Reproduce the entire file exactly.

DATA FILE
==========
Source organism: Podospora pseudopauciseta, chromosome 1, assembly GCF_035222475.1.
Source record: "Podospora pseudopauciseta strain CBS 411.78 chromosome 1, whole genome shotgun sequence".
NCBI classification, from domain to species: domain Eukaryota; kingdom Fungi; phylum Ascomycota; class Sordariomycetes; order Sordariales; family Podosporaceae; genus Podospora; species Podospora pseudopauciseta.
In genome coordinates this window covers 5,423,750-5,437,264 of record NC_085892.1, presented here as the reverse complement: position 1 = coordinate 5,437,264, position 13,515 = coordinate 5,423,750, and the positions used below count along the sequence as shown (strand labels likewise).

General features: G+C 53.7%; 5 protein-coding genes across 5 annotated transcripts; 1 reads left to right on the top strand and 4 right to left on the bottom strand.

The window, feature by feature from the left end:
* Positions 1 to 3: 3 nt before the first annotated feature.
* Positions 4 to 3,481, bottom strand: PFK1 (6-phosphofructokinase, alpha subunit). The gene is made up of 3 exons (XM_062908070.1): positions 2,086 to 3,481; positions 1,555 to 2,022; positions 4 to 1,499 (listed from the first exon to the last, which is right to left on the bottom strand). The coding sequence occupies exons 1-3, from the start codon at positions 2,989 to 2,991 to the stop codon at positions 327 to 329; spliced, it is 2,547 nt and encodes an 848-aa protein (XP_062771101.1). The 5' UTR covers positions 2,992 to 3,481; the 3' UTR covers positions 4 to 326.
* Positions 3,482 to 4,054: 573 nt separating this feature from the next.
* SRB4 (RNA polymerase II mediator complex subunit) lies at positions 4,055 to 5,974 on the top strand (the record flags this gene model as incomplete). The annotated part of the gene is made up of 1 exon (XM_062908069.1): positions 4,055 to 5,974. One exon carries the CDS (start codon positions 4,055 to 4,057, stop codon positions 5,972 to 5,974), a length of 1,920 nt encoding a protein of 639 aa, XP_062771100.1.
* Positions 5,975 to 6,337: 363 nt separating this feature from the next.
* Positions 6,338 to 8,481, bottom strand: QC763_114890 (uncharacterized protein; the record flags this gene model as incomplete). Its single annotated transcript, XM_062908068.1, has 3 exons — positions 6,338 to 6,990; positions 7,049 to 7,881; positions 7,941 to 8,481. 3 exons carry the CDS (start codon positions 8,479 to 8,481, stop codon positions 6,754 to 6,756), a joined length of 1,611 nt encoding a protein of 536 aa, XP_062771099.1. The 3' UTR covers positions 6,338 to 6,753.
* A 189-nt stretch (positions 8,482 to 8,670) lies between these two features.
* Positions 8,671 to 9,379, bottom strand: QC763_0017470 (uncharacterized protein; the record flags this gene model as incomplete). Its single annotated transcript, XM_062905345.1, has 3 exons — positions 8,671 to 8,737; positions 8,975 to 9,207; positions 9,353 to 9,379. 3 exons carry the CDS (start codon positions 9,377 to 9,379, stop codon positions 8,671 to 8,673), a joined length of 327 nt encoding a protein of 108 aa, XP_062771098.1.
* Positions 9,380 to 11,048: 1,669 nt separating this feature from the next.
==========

Source organism: Podospora pseudopauciseta, chromosome 1, assembly GCF_035222475.1.
Source record: "Podospora pseudopauciseta strain CBS 411.78 chromosome 1, whole genome shotgun sequence".
NCBI classification, from domain to species: domain Eukaryota; kingdom Fungi; phylum Ascomycota; class Sordariomycetes; order Sordariales; family Podosporaceae; genus Podospora; species Podospora pseudopauciseta.
In genome coordinates this window covers 5,423,750-5,437,264 of record NC_085892.1, presented here as the reverse complement: position 1 = coordinate 5,437,264, position 13,515 = coordinate 5,423,750, and the positions used below count along the sequence as shown (strand labels likewise).

General features: G+C 53.7%; 5 protein-coding genes across 5 annotated transcripts; 1 reads left to right on the top strand and 4 right to left on the bottom strand.

The window, feature by feature from the left end:
* Positions 1 to 3: 3 nt before the first annotated feature.
* Positions 4 to 3,481, bottom strand: PFK1 (6-phosphofructokinase, alpha subunit). The gene is made up of 3 exons (XM_062908070.1): positions 2,086 to 3,481; positions 1,555 to 2,022; positions 4 to 1,499 (listed from the first exon to the last, which is right to left on the bottom strand). The coding sequence occupies exons 1-3, from the start codon at positions 2,989 to 2,991 to the stop codon at positions 327 to 329; spliced, it is 2,547 nt and encodes an 848-aa protein (XP_062771101.1). The 5' UTR covers positions 2,992 to 3,481; the 3' UTR covers positions 4 to 326.
* Positions 3,482 to 4,054: 573 nt separating this feature from the next.
* SRB4 (RNA polymerase II mediator complex subunit) lies at positions 4,055 to 5,974 on the top strand (the record flags this gene model as incomplete). The annotated part of the gene is made up of 1 exon (XM_062908069.1): positions 4,055 to 5,974. One exon carries the CDS (start codon positions 4,055 to 4,057, stop codon positions 5,972 to 5,974), a length of 1,920 nt encoding a protein of 639 aa, XP_062771100.1.
* Positions 5,975 to 6,337: 363 nt separating this feature from the next.
* Positions 6,338 to 8,481, bottom strand: QC763_114890 (uncharacterized protein; the record flags this gene model as incomplete). Its single annotated transcript, XM_062908068.1, has 3 exons — positions 6,338 to 6,990; positions 7,049 to 7,881; positions 7,941 to 8,481. 3 exons carry the CDS (start codon positions 8,479 to 8,481, stop codon positions 6,754 to 6,756), a joined length of 1,611 nt encoding a protein of 536 aa, XP_062771099.1. The 3' UTR covers positions 6,338 to 6,753.
* A 189-nt stretch (positions 8,482 to 8,670) lies between these two features.
* Positions 8,671 to 9,379, bottom strand: QC763_0017470 (uncharacterized protein; the record flags this gene model as incomplete). Its single annotated transcript, XM_062905345.1, has 3 exons — positions 8,671 to 8,737; positions 8,975 to 9,207; positions 9,353 to 9,379. 3 exons carry the CDS (start codon positions 9,377 to 9,379, stop codon positions 8,671 to 8,673), a joined length of 327 nt encoding a protein of 108 aa, XP_062771098.1.
* Positions 9,380 to 11,048: 1,669 nt separating this feature from the next.